International investors extend their inroads into China's commercial real estate sector

By Zheng Yangpengyangpeng.zheng@scmp.com / https://www.scmp.com/property/hong-kong-china/article/3006527/international-investors-extend-their-inroads-chinas?utm_medium=partner&utm_campaign=contentexchange&utm_source=EdgeProp | April 22, 2019 6:52 PM SGT
International investors have extended their inroads into China's commercial property sector this year, as the largest cities become hunting grounds for office towers, shopping malls and mixed-use projects.
Global investors have splashed out 29.2 billion yuan (US$4.35 billion) in the first three months on properties in Shanghai, a huge jump from 9.1 billion yuan a year ago, according to real estate service firm Cushman & Wakefield. In Beijing, offshore investors accounted for 56 per cent of the total 15.5 billion yuan in big-ticket transactions in the first quarter, which is a 69 per cent rise from the same period last year, according to CBRE.
The trend began last year, when offshore investors with access to cheaper and longer-term funds gained an advantage over local developers and investors who were facing a credit squeeze amid Beijing's crackdown on debt. In 2018, US$14.2 billion worth of deals was led by foreign investors, 32 per cent of all major transactions and a record high proportion.
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"What set this round of the buying spree apart from the previous expansion is that global investors now regard China as an imperative destination, as they seek greater exposure to one of the world's largest, but underinvested markets. We see a lot of first-time buyers coming into this market," said Gordon Liu, Cushman & Wakefield's North China head of capital markets.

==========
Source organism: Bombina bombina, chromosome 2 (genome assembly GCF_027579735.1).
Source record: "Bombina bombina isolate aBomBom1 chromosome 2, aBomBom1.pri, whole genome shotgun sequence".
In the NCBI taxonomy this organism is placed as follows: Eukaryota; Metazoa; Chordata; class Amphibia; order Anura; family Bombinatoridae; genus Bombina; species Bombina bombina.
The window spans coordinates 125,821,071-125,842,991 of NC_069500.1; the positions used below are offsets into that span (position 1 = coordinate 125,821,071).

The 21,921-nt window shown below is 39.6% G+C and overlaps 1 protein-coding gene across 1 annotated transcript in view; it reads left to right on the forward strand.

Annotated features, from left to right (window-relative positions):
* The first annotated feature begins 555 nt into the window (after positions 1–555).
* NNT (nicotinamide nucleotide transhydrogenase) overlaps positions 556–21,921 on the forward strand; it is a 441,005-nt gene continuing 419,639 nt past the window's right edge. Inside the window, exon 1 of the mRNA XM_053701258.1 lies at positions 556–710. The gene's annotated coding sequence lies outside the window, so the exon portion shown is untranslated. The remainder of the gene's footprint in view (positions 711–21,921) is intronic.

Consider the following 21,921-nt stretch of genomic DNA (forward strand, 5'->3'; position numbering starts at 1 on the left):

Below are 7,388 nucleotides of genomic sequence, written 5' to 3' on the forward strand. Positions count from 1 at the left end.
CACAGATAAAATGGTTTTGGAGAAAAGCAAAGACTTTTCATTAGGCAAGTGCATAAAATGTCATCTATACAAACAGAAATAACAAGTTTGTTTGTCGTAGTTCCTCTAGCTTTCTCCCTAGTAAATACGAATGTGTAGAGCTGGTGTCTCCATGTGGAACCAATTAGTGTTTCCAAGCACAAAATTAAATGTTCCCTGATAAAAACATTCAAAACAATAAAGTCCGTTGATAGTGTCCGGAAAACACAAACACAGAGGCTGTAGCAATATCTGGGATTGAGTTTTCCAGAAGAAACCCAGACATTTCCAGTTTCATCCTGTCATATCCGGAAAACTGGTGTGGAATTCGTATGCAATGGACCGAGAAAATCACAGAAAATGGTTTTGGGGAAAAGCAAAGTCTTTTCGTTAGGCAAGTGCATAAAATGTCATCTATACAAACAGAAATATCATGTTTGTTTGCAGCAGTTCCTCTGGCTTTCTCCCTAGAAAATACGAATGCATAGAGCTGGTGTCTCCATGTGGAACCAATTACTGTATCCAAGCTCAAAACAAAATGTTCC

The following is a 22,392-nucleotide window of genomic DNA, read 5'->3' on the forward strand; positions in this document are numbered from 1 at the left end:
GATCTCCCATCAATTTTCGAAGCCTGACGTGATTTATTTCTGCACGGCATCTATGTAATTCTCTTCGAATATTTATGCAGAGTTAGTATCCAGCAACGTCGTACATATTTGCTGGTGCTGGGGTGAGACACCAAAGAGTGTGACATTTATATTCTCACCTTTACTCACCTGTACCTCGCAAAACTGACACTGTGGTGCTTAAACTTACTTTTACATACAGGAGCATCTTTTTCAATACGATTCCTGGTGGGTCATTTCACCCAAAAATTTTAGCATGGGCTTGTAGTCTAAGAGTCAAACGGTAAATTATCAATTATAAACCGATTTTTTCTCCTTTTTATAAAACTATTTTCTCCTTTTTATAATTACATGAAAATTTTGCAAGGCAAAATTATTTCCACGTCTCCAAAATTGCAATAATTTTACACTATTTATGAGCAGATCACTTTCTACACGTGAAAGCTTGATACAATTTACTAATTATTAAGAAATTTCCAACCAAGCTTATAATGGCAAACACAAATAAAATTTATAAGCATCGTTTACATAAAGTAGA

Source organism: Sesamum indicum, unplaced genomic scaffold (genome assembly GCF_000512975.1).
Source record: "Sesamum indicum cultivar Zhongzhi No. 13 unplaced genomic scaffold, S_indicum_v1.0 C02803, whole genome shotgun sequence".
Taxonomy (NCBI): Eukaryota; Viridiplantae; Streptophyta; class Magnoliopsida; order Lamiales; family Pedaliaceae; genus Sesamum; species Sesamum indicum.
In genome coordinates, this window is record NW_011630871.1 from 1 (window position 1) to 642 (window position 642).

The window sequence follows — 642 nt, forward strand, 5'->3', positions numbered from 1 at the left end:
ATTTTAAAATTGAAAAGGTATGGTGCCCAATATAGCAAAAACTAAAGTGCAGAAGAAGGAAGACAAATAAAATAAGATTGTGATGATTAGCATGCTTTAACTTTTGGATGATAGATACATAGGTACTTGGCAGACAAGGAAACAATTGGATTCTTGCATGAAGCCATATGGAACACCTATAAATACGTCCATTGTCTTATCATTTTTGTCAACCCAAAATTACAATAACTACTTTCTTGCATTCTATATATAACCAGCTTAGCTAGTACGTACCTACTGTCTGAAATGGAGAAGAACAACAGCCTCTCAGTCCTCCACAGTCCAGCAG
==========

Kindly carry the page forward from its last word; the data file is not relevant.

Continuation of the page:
Alvin Yip, head of the firm's China Capital Markets, said foreign investors are buoyed by the liquidity they have access to. In the first quarter alone, global funds targeting Asian property have raised US$6 billion, mainly from pension, insurance and sovereign funds. "This mean they will maintain this momentum for the rest of the year," he said.
Analysts said while Chinese investors' funding conditions had eased slightly from the worst period last year, they are mainly backed by long-term funds seeking low-risk primary assets while there is an absence of funds with greater risk appetite.
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"Overall, local and global investors are driving the market together but global investors are retaining the upper hand," said Liu.
Rahul Ghai, managing director of Zurich-based fund Partners Group's private real estate Asia unit, said its longstanding focus on office and logistics assets in Chinese first-tier cities had helped it to fend off competition and secure good deals.
Rahul Ghai, managing director, private real estate Asia, Partners Group. Photo: SCMP Handout
"A lot of investors are looking for core assets and core-plus asset, so we feel there are good opportunities for us focusing on value-added opportunities," he said. "Yes, it's hard [to hunt down good assets], but we still see good deals. It's a big market."
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